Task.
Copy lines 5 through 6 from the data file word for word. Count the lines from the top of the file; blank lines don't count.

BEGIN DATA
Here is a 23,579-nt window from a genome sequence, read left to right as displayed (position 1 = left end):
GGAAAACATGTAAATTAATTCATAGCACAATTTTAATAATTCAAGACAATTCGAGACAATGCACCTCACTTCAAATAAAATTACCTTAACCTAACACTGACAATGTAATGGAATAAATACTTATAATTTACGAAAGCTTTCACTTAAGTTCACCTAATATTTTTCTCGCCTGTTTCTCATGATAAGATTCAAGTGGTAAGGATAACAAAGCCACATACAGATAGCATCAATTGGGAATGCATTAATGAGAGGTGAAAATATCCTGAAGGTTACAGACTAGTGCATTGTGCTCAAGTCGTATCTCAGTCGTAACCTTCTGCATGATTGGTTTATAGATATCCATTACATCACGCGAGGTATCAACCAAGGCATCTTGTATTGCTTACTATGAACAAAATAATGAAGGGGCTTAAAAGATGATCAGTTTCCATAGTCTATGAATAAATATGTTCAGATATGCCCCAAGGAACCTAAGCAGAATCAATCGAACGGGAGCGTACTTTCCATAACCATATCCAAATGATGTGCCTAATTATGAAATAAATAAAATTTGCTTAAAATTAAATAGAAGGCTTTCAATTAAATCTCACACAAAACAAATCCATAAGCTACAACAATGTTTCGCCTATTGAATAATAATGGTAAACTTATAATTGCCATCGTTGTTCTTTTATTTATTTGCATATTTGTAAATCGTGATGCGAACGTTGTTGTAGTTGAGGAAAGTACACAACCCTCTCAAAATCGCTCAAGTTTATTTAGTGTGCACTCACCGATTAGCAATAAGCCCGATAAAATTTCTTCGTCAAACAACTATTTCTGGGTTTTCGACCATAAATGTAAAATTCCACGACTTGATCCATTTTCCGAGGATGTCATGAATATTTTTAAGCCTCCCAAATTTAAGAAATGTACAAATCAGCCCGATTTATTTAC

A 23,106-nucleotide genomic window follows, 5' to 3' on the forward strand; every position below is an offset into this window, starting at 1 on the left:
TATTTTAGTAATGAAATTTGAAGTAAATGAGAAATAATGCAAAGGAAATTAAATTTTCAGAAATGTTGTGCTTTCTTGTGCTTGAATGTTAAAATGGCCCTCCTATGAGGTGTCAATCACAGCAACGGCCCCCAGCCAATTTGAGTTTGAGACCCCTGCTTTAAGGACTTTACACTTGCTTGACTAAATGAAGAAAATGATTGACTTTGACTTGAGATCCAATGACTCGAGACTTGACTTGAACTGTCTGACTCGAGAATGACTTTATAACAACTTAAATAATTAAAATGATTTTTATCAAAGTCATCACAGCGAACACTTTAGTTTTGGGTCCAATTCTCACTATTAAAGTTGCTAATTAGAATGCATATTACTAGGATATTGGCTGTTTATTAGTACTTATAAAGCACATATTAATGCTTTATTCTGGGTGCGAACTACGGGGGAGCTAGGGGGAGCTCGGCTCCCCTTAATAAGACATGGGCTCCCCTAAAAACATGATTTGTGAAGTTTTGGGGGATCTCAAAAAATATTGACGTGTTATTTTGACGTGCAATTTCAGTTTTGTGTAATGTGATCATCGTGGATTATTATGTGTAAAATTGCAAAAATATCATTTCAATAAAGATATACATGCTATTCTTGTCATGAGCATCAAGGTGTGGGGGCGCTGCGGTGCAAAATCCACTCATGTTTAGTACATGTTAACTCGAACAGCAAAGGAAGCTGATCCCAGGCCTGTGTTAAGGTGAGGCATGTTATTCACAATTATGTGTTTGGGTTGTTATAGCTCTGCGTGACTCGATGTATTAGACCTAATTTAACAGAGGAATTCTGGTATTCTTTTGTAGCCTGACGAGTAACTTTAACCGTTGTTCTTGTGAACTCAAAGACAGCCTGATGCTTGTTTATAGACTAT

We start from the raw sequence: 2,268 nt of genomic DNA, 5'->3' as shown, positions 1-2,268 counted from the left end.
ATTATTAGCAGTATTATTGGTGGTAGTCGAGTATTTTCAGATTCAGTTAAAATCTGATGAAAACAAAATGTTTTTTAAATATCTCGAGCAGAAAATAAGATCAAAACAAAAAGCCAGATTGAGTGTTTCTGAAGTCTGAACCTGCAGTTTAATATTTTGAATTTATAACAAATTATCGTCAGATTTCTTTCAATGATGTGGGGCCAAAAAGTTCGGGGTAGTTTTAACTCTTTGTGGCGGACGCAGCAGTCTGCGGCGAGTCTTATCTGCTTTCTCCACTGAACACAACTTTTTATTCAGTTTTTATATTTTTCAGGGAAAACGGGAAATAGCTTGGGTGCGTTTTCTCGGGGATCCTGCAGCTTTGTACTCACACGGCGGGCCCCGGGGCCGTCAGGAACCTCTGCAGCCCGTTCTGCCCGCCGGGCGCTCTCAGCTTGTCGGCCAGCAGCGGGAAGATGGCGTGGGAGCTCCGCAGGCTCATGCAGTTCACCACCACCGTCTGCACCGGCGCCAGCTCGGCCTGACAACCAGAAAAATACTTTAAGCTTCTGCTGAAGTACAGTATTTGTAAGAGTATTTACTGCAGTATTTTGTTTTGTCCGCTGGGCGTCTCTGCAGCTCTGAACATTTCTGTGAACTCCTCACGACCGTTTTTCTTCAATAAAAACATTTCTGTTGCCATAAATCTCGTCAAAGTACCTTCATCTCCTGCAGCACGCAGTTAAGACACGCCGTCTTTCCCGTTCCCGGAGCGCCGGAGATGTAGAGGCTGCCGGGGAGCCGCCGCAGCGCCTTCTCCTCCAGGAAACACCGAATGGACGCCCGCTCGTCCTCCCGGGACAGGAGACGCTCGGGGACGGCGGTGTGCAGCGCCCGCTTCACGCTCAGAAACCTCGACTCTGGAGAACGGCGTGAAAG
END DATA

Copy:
We start from the raw sequence: 2,268 nt of genomic DNA, 5'->3' as shown, positions 1-2,268 counted from the left end.
ATTATTAGCAGTATTATTGGTGGTAGTCGAGTATTTTCAGATTCAGTTAAAATCTGATGAAAACAAAATGTTTTTTAAATATCTCGAGCAGAAAATAAGATCAAAACAAAAAGCCAGATTGAGTGTTTCTGAAGTCTGAACCTGCAGTTTAATATTTTGAATTTATAACAAATTATCGTCAGATTTCTTTCAATGATGTGGGGCCAAAAAGTTCGGGGTAGTTTTAACTCTTTGTGGCGGACGCAGCAGTCTGCGGCGAGTCTTATCTGCTTTCTCCACTGAACACAACTTTTTATTCAGTTTTTATATTTTTCAGGGAAAACGGGAAATAGCTTGGGTGCGTTTTCTCGGGGATCCTGCAGCTTTGTACTCACACGGCGGGCCCCGGGGCCGTCAGGAACCTCTGCAGCCCGTTCTGCCCGCCGGGCGCTCTCAGCTTGTCGGCCAGCAGCGGGAAGATGGCGTGGGAGCTCCGCAGGCTCATGCAGTTCACCACCACCGTCTGCACCGGCGCCAGCTCGGCCTGACAACCAGAAAAATACTTTAAGCTTCTGCTGAAGTACAGTATTTGTAAGAGTATTTACTGCAGTATTTTGTTTTGTCCGCTGGGCGTCTCTGCAGCTCTGAACATTTCTGTGAACTCCTCACGACCGTTTTTCTTCAATAAAAACATTTCTGTTGCCATAAATCTCGTCAAAGTACCTTCATCTCCTGCAGCACGCAGTTAAGACACGCCGTCTTTCCCGTTCCCGGAGCGCCGGAGATGTAGAGGCTGCCGGGGAGCCGCCGCAGCGCCTTCTCCTCCAGGAAACACCGAATGGACGCCCGCTCGTCCTCCCGGGACAGGAGACGCTCGGGGACGGCGGTGTGCAGCGCCCGCTTCACGCTCAGAAACCTCGACTCTGGAGAACGGCGTGAAAG